But my knees groaned and the stitch in my side told me I was out of shape and then out of time and you blazed across the finish line and Karabo and Micah and Zoe and all the family were whooping and hollering as I laughed myself into a shocked second place.
Do you remember that night? I’ll never forget it. How the sky was black and a few stray stars made it through the halo of bright track lights and we ran on the grass that was too long because it wasn’t track season yet. But we ran anyway.
You ran again yesterday.
You ran at your first track meet on a beautiful asphalt track and I stood across from the start line, behind the fence, with my heart in my throat. I was crying before the starting gun fired.
Because there we were – decades later my 18 year old self would never have believed it. But there we both were – the me I’d been in high school and the me I am now – both watching my son take his mark at the start of the 800m.
My race. The race I’ve run ragged and won and lost and won, my dad never missing a single meet. He’d come straight from work in tie and suit and I’d cough and choke at the finish line through his cloud of cologne as he wrapped me into his arms and his proud congratulations and I tried desperately to catch my breath from the ache of the win.
That race will hurt you. I’ve told you that many times, Jackson.
That race will hurt and you’ll have to race yourself more than you race anyone else. Because you’ll have to push yourself to keep going when you want to quit. That’s what gold medals are made of.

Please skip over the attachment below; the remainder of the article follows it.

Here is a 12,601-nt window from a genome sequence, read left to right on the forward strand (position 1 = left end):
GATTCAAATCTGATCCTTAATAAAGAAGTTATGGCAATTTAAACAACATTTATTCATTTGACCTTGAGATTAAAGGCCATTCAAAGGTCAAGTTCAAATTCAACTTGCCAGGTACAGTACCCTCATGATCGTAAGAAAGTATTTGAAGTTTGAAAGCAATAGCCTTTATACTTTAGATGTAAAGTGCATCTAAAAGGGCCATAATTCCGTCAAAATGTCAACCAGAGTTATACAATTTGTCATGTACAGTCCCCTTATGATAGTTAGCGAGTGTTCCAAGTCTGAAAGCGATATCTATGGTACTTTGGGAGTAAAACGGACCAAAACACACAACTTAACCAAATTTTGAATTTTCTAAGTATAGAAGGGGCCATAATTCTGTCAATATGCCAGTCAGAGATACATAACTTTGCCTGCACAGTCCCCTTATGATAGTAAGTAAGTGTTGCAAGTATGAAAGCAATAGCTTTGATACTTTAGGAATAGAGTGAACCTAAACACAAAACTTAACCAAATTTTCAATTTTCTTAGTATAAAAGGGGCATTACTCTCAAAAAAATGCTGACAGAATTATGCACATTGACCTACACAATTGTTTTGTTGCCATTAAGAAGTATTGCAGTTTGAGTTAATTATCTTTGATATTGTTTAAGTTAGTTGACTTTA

So you lined up at the starting blocks and they fired the gun and my heart leapt forward with the little guy in the glasses as his legs pumped into action.
Track meets hold my heart. Track meets with their wide strip of track and their wide strip of sky and a hundred parents lined up against the fence yelling for their babies.
“Go, baby, go!” moms scream and they don’t have to use their baby’s first names because the kids, they recognize their moms voices and they run. They run as hard and as fast and as long as they can and sometimes that still leaves them in dead last place.
But that doesn’t matter to moms – because moms keep shouting, they keep cheering and whooping and hollering long after everyone else has crossed the finish line because their baby is still running.
And the rest of the crowd, they catch the vision and they’re swept away with a mother and a single runner and all end up on their feet cheering them both home.